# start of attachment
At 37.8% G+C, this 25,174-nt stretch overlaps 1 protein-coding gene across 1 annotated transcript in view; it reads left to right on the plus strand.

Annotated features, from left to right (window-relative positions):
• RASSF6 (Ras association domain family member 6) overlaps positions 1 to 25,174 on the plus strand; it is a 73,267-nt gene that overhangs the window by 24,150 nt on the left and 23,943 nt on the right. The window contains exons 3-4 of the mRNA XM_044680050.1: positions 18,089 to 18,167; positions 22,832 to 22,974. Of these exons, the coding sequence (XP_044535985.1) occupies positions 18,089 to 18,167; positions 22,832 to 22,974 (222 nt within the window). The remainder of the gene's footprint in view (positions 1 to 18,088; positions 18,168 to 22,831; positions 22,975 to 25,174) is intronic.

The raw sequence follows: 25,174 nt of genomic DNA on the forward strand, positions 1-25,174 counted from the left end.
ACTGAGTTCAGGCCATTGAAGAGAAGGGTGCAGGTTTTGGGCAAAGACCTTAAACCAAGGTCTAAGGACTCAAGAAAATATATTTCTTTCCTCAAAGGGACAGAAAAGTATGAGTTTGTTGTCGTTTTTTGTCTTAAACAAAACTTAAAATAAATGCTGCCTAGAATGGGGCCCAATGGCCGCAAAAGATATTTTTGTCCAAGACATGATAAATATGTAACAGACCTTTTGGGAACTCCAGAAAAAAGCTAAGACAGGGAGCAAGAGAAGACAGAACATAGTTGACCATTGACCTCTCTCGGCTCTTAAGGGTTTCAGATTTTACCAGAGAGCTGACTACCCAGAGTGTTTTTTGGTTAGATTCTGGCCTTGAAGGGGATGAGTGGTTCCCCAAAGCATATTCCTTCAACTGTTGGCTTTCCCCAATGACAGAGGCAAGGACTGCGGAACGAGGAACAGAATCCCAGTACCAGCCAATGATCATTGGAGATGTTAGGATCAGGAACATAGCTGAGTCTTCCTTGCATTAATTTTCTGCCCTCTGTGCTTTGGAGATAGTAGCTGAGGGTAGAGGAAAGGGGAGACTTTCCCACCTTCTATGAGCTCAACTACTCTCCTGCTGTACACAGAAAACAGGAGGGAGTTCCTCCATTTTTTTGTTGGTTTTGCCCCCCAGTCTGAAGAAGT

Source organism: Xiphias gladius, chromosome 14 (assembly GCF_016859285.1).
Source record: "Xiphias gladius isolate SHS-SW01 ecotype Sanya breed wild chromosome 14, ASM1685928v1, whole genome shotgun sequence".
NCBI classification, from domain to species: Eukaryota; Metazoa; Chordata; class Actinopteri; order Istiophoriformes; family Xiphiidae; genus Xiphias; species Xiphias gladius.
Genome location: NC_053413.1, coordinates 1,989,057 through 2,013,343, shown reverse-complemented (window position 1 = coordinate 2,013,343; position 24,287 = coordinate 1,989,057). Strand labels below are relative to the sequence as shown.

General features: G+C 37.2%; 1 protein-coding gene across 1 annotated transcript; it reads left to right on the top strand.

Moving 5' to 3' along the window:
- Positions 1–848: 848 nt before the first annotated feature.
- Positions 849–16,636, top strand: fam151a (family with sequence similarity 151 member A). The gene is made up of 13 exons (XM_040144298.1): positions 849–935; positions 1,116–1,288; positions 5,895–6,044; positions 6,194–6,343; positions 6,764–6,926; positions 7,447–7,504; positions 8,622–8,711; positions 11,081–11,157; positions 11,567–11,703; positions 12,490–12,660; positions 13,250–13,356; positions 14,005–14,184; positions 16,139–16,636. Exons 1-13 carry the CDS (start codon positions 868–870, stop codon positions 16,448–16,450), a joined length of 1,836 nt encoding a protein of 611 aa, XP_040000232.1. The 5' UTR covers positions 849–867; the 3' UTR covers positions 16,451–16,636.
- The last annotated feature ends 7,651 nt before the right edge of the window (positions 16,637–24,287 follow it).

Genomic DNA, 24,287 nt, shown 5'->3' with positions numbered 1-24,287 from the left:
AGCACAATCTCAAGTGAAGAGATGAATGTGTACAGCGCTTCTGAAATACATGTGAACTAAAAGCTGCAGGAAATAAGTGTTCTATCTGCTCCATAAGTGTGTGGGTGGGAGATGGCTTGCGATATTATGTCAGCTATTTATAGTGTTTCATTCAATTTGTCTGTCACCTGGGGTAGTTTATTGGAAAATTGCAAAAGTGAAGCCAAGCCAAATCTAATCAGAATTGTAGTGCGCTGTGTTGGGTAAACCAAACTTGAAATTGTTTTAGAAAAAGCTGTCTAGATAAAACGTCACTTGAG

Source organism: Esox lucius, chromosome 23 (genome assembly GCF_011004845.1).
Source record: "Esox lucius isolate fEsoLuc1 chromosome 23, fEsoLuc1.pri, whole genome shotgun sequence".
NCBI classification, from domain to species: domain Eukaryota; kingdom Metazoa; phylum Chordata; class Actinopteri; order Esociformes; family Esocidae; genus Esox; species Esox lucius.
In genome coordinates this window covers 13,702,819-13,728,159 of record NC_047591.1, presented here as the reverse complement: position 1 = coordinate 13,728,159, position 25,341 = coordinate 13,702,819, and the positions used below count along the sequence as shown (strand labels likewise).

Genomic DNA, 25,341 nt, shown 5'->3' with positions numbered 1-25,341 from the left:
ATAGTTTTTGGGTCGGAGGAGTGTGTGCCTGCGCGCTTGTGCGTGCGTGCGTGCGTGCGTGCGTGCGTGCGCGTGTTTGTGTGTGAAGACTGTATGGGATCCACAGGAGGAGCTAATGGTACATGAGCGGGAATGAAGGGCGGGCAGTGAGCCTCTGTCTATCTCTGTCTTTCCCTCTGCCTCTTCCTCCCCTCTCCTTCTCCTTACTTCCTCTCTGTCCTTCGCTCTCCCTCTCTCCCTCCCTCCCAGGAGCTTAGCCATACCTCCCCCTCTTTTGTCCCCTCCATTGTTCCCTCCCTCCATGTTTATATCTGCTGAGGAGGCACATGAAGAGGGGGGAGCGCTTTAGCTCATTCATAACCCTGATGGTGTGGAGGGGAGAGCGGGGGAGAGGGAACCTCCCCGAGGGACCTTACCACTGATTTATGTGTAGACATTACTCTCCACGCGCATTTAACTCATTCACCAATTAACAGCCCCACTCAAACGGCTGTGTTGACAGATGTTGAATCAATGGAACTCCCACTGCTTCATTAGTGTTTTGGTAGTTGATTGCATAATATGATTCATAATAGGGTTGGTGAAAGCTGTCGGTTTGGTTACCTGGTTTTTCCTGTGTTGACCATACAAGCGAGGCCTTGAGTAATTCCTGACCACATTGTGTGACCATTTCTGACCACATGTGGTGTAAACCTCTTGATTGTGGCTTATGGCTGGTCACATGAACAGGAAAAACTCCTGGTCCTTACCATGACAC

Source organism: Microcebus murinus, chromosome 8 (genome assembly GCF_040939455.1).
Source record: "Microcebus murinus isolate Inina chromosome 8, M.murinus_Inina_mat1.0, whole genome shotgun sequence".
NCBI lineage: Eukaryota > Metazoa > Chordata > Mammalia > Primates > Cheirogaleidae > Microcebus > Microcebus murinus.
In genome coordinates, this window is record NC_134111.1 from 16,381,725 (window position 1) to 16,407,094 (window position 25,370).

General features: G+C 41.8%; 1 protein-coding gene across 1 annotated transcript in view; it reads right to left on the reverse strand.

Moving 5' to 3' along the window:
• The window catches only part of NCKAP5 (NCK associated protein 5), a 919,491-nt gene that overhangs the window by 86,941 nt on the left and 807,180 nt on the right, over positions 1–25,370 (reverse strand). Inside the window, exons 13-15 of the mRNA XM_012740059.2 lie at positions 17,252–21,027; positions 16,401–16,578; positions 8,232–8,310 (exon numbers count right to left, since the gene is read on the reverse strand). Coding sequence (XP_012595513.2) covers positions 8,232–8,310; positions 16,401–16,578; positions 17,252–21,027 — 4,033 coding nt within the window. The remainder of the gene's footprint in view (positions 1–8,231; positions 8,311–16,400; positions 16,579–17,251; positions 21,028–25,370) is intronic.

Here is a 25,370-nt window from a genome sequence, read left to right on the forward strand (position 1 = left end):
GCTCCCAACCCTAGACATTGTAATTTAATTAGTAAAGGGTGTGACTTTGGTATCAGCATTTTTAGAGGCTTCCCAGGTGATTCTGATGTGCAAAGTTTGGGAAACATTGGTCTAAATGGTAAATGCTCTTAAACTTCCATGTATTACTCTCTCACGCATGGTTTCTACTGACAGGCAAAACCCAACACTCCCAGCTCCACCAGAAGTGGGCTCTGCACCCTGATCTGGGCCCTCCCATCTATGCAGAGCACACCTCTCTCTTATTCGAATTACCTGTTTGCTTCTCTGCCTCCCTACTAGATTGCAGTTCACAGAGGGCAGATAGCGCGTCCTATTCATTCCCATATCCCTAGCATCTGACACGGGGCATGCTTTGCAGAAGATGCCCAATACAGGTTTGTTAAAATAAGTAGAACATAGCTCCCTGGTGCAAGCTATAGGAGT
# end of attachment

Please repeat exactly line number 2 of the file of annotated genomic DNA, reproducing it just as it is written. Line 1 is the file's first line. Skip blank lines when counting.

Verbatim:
Annotated features, from left to right (window-relative positions):